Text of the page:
The vital role of time of use electricity pricing in the energy transition

Wadebridge in Cornwall is the centre of the first UK pilot of daytime cheap prices for electricity. This summer, 240 households will be paying a tariff of 5p a kilowatt hour during the 10am to 4pm period. Outside that time slot, the rate rises to 18p, almost four times as much. In winter, the price reverts to 13.4p across the full 24 hours.

This scheme is offered by innovative electricity retailer Tempus with the participation of the very effective Wadebridge community renewables group. The rapid increase in the generation of solar and wind electricity around the world is driving many similar ‘time of use’ tariffs in places such as Hawaii and California. Mostly these are compulsory, not a voluntary decision as in Wadebridge. In Cornwall specifically the electricity network is struggling because of the strict limits placed by the distribution grid on solar power exports to the rest of the UK and time dependent pricing is a highly important innovation.

Oahu, the most populated of the Hawaiian islands, has a peak late afternoon price about three times the price at midday. New rates such as these often reflect increasing surpluses of power in peak sunshine, which is not well aligned to the maximum need for air conditioning around 5pm, after the sun has begun to fall. In Ontario, peak prices are about twice off peak tariffs. California has now mandated time of use tariffs, likely to be about 15 cents a kilowatt hour for off peak and 37 cents for peak early evening times.

The aim of these time of use pricing schemes is to push electricity consumption into the periods of low tariffs and to minimise the amount used at times when supply isn’t bolstered by sun or wind. As solar grows from its current 2% share of world electricity supply, we can expect more and more use of pricing variations to mould power demand to align better with power production.

Time of use pricing has the vital secondary role of encouraging the purchase of domestic battery systems that take in power at cheap rates and provide it when the household needs it later in the day. As batteries become cheaper, we’ll increasing numbers of people use them to enable the purchase of cheap solar or wind electricity.

Do the new Wadebridge prices make sense from a householder’s point of view without a battery? Not unless the home can shift a reasonable amount of its consumption into the six hour low rate time slot.  With average domestic UK electricity usage patterns, the cost of the Wadebridge tariff would be about 109 pence per day during the summer, compared to 104 pence on the standard Tempus tariff. (Unusually, the Tempus ratecard has no fixed daily charge so although its standard tariff looks expensive at 13.4p per kilowatt hour, it is broadly comparable to the Cornish prices of the big electricity retailers, which might include a 25p daily fee).

The  Wadebridge summer tariff will save a customer money if the household switches about one tenth of its total consumption into the off peak period. That would probably be achieved by only running the dishwasher, iron and washing machine in the cheap rate period, something not easy for working families but perfectly possible for people at home all day.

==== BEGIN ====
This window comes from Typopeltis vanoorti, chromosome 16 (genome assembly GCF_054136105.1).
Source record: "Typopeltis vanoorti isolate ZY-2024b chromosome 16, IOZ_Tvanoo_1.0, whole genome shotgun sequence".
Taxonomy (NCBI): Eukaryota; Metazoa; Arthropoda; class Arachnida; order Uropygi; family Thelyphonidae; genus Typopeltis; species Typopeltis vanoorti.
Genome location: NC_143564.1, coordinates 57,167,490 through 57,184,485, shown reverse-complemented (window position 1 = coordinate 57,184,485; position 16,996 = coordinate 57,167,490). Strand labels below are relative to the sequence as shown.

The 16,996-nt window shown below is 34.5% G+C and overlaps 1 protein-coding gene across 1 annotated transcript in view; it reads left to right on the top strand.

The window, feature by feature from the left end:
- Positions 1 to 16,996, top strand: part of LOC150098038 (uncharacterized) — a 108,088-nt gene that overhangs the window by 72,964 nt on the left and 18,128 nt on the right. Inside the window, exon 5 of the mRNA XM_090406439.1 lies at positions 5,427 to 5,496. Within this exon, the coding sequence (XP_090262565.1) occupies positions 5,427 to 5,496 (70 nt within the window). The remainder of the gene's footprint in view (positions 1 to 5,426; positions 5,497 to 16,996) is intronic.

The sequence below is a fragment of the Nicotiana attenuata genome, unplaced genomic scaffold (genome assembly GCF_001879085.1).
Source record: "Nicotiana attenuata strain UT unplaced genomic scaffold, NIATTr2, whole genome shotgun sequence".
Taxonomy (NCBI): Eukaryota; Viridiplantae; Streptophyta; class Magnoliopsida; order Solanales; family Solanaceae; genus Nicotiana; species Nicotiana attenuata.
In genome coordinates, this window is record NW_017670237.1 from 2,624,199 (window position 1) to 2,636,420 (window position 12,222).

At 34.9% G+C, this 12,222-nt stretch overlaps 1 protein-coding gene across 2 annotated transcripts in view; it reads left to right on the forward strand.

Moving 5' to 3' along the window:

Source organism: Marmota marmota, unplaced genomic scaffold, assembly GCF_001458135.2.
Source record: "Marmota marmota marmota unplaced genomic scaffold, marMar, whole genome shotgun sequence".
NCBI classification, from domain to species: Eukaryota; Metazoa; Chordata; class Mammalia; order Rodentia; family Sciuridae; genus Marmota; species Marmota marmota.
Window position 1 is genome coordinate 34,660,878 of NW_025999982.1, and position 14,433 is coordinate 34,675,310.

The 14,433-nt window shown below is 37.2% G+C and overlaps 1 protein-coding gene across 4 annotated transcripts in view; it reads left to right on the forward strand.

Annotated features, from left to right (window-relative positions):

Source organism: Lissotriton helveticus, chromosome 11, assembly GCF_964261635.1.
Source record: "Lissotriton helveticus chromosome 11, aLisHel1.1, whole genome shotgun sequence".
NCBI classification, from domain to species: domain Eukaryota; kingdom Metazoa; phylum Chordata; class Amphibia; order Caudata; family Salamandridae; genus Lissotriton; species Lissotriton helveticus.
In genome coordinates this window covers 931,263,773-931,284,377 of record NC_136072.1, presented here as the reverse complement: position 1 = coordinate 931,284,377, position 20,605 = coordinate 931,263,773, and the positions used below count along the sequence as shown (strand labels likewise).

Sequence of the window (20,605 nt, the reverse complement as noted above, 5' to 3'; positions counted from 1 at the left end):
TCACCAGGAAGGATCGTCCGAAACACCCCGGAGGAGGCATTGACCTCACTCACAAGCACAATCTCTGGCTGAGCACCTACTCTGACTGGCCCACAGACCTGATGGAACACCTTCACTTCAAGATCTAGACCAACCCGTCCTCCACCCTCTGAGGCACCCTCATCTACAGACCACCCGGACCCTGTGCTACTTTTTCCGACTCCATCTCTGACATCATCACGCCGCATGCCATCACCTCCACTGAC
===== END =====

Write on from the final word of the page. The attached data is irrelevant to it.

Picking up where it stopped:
In the future, of course, all the appliances in the home will be controllable from a phone app, meaning that machines could be turned on and off as electricity prices changed. Or all of main appliances could use switches that turn them on and off automatically as electricity availability changes. The French electronic controls giant Schneider is partnering California demand response company OhmConnect to do this. The promise is that households will get paid cash for allowing instant switch on and off.

The OhmConnect proposition isn’t exactly a time of use tariff. It isn’t aimed at systematically shifting demand from one time of the day to another. Instead it is a way of instantly cutting electricity use at times of grid stress, such as when a power station ceases to operate without warning.

One trial in London that raised prices to almost four times average levels for one hour periods of grid emergency (with notification by text message) in return for lower prices at other times enabled most participants to save money. More generally, it will only be politically possible to introduce demand moulding price structures for electricity if most consumers and businesses benefit financially. This should be perfectly possible simply because matching supply and demand will also save the utility companies money and stop needless investment in new generating stations that might work less than a hundred hours a year.

However a UK tariff that cut prices when the sun was shining or wind blowing is not yet likely to make a home battery financially logical, even if the ratecard operated all year, not just in summer as it does in Wadebridge. If the householder bought a 8 kilowatt hour battery, and used it to store electricity bought at 5p a kilowatt hour so as to avoid paying 13.p a kilowatt hour, the value might be almost £250 a year. The cost of the best battery and home control system is likely to be over £10,000 at the moment, bought from market leader Sonnen, a German company rapidly developing into Hawaii and California. That’s a forty year payback on a battery that will last about ten. But battery prices are going to continue falling rapidly for the next few decades. Home battery systems will make financial sense soon.